Small town meant just one thing to me: “Our Town,” the place described in Thornton Wilder’s classic American play as Grover’s Corners, New Hampshire. Remember how it begins with the Stage Manager pointing out its main street, drugstore, hitching posts and Congregational church? Later in Act I, the editor of the local newspaper makes his own assessment: Very ordinary town, if you ask me. Little better behaved than most. Probably a lot duller. But our young people seem to like it well enough: 90 percent of ’em graduating from high school settle down right here to live—even when they’ve been away to college.
There’s also an old James Taylor song I think of: “Letter in the Mail,” about what’s happened to small towns in the American hinterland as jobs dry up and people leave them.
I guess it never was much to look at
Just a one-horse town
The kind of place young people want to leave today
Store fronts pretty much boarded-up
Main Street pretty much closed-down
So, for me, it was an eye-opening pleasure to find that lots of small towns are thriving in ways unpredicted by the old model. Great Barrington, Massachusetts, for example, which claimed the top spot on our list, still evokes Grover’s Corners, with its white-steepled churches and doughnut bakeries. But you don’t have to live there to see that the town has changed, welcoming new immigrant groups and coming up with schemes like minting its own local currency to keep it vital.
My visit to Naples, Florida, another Smithsonian small town, underscored the way economy drives culture. As a second-home enclave for retired CEOs, it has the revenue to support a world-class symphony orchestra, art museum and theaters. With cultural institutions like those, no one has to sit home at night watching reality TV.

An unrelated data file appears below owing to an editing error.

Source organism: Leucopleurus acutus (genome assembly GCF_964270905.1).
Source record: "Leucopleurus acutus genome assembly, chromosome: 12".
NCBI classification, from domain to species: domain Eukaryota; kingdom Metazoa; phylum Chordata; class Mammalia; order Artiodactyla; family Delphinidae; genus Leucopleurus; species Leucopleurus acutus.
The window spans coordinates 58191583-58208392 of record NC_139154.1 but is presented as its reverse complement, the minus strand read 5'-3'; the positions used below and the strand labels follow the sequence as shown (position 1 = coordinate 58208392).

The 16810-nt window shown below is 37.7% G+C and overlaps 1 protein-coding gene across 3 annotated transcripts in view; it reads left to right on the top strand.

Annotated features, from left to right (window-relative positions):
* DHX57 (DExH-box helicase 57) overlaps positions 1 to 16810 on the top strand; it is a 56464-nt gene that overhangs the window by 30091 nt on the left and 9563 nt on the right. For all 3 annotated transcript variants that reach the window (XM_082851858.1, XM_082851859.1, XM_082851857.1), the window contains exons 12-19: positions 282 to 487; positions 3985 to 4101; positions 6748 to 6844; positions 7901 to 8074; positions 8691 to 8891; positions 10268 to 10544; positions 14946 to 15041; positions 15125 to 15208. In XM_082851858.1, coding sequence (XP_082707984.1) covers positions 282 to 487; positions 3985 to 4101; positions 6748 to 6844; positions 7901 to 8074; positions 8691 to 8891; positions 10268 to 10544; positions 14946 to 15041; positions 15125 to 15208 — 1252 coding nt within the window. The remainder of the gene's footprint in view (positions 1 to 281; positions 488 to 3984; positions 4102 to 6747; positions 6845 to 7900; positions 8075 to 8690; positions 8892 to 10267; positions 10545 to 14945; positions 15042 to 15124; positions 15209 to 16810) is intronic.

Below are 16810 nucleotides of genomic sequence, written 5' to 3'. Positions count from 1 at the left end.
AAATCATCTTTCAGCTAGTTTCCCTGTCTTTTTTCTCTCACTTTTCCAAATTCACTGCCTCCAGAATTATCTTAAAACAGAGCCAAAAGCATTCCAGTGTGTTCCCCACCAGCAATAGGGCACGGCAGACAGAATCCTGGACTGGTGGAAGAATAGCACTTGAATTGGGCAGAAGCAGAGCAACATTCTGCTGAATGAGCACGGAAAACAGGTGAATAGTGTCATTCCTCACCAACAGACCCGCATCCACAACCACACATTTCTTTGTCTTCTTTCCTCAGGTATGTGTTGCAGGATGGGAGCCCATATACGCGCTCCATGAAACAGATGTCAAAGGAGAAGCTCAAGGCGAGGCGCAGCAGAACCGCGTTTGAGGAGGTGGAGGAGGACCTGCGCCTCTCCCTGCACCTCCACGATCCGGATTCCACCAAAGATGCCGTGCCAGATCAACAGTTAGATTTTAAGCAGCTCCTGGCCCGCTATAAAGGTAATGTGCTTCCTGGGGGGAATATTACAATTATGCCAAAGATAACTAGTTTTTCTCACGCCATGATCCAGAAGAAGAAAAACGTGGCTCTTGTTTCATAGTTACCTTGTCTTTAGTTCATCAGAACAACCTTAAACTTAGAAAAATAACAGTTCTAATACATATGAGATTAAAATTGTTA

Gig Harbor, Washington, a working fishing village on the west edge of Puget Sound, was another story, perhaps the least reconstituted town on the list, which is actually its best feature. But with outlanders discovering its charms—a picture-perfect harbor and still relatively affordable waterfront property, not to mention very fresh fish—the town finds itself in a precarious place. Its effort to strike a balance between letting development in and staying the same requires thinking outside the box, protecting a traditional, low-tech industry that could die out as more lucrative enterprises come in.
In the end, writing the story showed me that every little town has its own distinctions, and challenges. No two are the same and there’s no single prescription for survival. I still dream about Grover’s Corners and can list any number of New England towns that recall it: bucolically beautiful Cornwall Bridge on the Housatonic River in the northwest corner of Connecticut; Cohasset, Massachusetts, just south of Boston; Hancock, New Hampshire, incorporated in 1779.
But in each case, if you look beyond the pretty picture, you find a tangle of small-town dynamics: conservation versus economic development, income inequality, environmental protection, public fund allotment—all driven by people with different agendas, intent on writing the continuing story of the place where they live.
I’m a city girl by nature, apt to romanticize dots on the maps with names like Menomonie and Siloam Springs—long may they live, all of them “Our Town.”